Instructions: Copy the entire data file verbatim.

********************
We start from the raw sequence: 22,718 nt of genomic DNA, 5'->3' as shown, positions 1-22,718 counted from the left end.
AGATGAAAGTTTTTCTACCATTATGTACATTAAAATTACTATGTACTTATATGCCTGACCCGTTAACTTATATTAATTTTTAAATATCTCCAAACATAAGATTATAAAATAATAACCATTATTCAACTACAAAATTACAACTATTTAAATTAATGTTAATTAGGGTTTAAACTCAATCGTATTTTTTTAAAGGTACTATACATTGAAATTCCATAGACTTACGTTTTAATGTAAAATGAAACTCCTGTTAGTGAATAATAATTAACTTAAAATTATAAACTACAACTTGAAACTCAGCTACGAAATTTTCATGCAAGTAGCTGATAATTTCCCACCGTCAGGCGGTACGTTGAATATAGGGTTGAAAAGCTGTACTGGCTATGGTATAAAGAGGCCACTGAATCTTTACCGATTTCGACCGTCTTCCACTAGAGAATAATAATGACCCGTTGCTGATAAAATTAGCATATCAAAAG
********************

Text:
We start from the raw sequence: 22,718 nt of genomic DNA, 5'->3' as shown, positions 1-22,718 counted from the left end.
AGATGAAAGTTTTTCTACCATTATGTACATTAAAATTACTATGTACTTATATGCCTGACCCGTTAACTTATATTAATTTTTAAATATCTCCAAACATAAGATTATAAAATAATAACCATTATTCAACTACAAAATTACAACTATTTAAATTAATGTTAATTAGGGTTTAAACTCAATCGTATTTTTTTAAAGGTACTATACATTGAAATTCCATAGACTTACGTTTTAATGTAAAATGAAACTCCTGTTAGTGAATAATAATTAACTTAAAATTATAAACTACAACTTGAAACTCAGCTACGAAATTTTCATGCAAGTAGCTGATAATTTCCCACCGTCAGGCGGTACGTTGAATATAGGGTTGAAAAGCTGTACTGGCTATGGTATAAAGAGGCCACTGAATCTTTACCGATTTCGACCGTCTTCCACTAGAGAATAATAATGACCCGTTGCTGATAAAATTAGCATATCAAAAG